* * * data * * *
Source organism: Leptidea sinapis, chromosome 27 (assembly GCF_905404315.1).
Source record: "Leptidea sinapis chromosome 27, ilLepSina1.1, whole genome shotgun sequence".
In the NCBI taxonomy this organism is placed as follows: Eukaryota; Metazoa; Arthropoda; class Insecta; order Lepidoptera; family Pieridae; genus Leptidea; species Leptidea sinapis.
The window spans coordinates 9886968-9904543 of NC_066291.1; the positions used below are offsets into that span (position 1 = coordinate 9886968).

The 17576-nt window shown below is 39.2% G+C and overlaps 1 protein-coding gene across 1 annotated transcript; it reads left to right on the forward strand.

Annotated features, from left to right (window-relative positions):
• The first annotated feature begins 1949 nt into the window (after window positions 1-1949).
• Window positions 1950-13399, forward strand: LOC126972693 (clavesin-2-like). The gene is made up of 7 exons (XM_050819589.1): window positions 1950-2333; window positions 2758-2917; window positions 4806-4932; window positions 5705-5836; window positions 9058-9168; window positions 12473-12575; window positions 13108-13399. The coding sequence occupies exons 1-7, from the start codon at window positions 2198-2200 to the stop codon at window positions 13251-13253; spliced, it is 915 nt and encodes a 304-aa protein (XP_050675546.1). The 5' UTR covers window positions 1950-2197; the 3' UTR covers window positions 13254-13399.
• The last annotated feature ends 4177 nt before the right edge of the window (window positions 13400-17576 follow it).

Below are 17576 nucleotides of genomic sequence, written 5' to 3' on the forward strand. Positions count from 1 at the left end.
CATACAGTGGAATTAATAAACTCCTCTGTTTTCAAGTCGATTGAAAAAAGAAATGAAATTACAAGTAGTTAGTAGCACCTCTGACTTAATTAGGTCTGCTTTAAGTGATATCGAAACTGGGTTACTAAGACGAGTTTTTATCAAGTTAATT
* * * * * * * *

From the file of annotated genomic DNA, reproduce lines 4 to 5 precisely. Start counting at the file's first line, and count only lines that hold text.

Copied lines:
The window spans coordinates 9886968-9904543 of NC_066291.1; the positions used below are offsets into that span (position 1 = coordinate 9886968).

The 17576-nt window shown below is 39.2% G+C and overlaps 1 protein-coding gene across 1 annotated transcript; it reads left to right on the forward strand.